Sign up ×
Server Fault is a question and answer site for system and network administrators. It's 100% free, no registration required.

I need to build an apache httpd server that will be able to run under multiple linux os (RH, SUSE, e.t.c.)

The main problem is that httpd is using shared libraries:

ldd httpd/bin/httpd =>  (0x00007fff955fe000) => /lib64/ (0x00007fec3df54000) => /lib64/ (0x00007fec3dd4c000) => /lib64/ (0x00007fec3db14000) => /lib64/ (0x00007fec3d8f7000) => /lib64/ (0x00007fec3d564000)
    /lib64/ (0x00007fec3e183000) => /lib64/ (0x00007fec3d301000) => /lib64/ (0x00007fec3d0fd000)

On 1 of the servers this is causing httpd to fail because of old glibc package:

ldd httpd 
./httpd: /lib64/ version `GLIBC_2.10' not found (required by ./httpd)
./httpd: /lib64/ version `GLIBC_2.9' not found (required by ./httpd) => /usr/lib64/ (0x00002b1e6b55d000) => /lib64/ (0x00002b1e6b680000) => /lib64/ (0x00002b1e6b789000) => /lib64/ (0x00002b1e6b8c3000) => /lib64/ (0x00002b1e6b9dc000)
    /lib64/ (0x00002b1e6b441000)

Updating glibc on the system is not an option unfortunately.

Is there a correct way of compiling apache httpd with static libraries?

share|improve this question

closed as off-topic by Iain, womble, Ward, dawud, kasperd Aug 21 at 10:00

This question appears to be off-topic. The users who voted to close gave this specific reason:

  • "Questions should demonstrate reasonable business information technology management practices. Questions that relate to unsupported hardware or software platforms or unmaintained environments may not be suitable for Server Fault - see the help center." – Iain, womble, Ward, dawud, kasperd
If this question can be reworded to fit the rules in the help center, please edit the question.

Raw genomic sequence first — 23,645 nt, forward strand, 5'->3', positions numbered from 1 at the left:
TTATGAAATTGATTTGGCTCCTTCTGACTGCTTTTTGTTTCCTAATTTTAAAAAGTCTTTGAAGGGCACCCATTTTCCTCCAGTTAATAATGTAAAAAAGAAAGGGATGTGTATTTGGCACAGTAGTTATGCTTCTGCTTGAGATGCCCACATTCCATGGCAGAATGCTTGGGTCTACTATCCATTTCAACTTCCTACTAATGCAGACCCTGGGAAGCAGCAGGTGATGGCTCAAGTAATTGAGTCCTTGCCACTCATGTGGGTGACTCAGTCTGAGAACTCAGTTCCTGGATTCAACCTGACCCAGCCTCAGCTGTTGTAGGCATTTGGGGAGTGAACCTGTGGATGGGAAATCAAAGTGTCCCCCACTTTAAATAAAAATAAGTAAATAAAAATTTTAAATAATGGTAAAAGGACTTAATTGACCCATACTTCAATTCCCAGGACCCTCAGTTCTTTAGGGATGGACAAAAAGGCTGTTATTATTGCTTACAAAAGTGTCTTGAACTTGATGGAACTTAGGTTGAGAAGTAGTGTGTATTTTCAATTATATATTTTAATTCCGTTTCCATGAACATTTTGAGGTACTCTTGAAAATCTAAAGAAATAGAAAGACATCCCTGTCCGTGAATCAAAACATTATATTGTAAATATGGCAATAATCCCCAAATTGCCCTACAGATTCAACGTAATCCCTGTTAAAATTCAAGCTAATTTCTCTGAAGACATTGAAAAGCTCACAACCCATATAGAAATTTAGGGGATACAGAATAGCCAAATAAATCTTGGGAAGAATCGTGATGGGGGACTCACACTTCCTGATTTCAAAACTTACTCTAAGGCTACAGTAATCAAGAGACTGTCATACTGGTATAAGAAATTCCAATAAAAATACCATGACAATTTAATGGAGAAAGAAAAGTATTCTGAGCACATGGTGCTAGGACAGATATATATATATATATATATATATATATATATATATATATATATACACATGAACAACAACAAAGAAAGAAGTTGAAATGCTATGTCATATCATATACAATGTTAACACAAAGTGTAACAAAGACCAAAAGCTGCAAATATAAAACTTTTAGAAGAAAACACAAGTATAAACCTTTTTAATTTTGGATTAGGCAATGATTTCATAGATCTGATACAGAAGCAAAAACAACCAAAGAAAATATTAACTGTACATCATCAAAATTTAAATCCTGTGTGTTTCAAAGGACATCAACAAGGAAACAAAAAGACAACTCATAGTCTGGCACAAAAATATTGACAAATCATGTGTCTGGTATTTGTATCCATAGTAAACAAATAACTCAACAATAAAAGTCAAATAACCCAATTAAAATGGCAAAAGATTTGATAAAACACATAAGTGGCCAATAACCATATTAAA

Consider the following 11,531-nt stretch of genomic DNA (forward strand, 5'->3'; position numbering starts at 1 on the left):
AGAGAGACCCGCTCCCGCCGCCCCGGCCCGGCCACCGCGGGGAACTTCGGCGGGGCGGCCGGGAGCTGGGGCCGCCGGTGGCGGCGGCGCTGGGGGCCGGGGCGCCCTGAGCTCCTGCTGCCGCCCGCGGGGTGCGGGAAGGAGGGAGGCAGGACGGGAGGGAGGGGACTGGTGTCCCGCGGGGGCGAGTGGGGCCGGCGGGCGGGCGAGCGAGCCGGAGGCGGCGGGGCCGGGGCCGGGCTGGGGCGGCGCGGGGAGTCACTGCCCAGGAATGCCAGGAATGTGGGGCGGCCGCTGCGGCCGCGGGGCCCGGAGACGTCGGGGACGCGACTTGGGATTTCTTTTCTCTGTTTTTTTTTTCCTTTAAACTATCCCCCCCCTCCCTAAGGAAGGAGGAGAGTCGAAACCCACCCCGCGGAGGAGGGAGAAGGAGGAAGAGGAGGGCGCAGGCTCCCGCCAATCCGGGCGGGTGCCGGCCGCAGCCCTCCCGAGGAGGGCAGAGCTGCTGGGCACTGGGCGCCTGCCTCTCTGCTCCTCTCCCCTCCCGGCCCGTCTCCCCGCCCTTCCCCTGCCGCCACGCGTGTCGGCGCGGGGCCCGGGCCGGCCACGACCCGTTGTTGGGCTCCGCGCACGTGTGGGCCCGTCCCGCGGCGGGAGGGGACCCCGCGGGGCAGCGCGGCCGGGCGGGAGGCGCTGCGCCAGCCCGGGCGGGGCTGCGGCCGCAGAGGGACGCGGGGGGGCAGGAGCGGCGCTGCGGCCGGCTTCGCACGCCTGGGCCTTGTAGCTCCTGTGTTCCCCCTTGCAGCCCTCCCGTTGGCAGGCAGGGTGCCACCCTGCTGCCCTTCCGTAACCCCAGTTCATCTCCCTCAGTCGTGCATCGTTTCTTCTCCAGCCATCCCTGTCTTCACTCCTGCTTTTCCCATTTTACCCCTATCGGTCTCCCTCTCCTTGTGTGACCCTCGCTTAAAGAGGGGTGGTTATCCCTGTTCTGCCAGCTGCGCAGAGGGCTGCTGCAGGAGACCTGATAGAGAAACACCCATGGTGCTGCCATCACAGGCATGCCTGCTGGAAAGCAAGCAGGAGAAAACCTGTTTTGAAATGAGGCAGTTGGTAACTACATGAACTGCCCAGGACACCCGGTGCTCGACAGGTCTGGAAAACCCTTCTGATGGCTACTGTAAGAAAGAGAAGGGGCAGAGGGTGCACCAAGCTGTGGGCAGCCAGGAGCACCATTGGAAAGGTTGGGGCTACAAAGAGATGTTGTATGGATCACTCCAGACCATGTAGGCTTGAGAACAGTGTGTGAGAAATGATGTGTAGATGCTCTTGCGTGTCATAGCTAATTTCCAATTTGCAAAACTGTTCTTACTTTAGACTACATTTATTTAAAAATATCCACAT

It's not very likely that you need to do this. What are you really trying to accomplish? – Michael Hampton Mar 27 '13 at 15:29
I'm trying to create a package that will be persistent across multiple servers with different OS. – user166655 Mar 27 '13 at 15:50
That's clear enough. What's not clear is why. On its face, this is "doing it wrong". – Michael Hampton Mar 27 '13 at 15:52

2 Answers 2

I need to build an apache httpd server that will be able to run under multiple linux os (RH, SUSE, e.t.c.)

No you don't. You have a problem that you're trying to solve by static linking. Static linking is a horrible solution from the previous century and should not be done anymore. Please try to find a different way of solving your actual problem.

share|improve this answer
So basically you are saying that I don't have another option, but to update every OS on every server? And if I don't have the possibility to do that? – user166655 Mar 27 '13 at 15:54
@user166655, keeping servers (Internet-facing ones at that) without careful management (which, inter alia, includes rigurous updating) is just irresponsible. And if there are several, it isn't that you can't install e.g. CentOS for free. Uniform operating system across the board means less headaches (including what you are trying to do). – vonbrand Mar 27 '13 at 15:58
If you don't have the possibility to do that, you'll need to explain why, as that's highly suspicious. But yes, stick to distro-provided packages as much as possible and always update for security patches. – Dennis Kaarsemaker Mar 27 '13 at 16:22
This package I'm creating will be used only locally on servers that are not open to internet. Package installation and os upgrade is highly complicated and will take quite a long time, that is why I was looking for a quick and better solution. – user166655 Mar 27 '13 at 16:41
What's highly complicated about 'yum update'? Or even just 'yum update httpd'? It's far more complicated to keep your server secure with a statically compiled apache. Security doesn't end at the internet facing part of your network. Somebody could penetrate that and proceed from there, or an internal person could decide to do something malicious. – Dennis Kaarsemaker Mar 27 '13 at 16:47

Building a static version of httpd requires usage of a legacy configure flag "--disable-shared" with "./configure".

share|improve this answer

Not the answer you're looking for? Browse other questions tagged or ask your own question.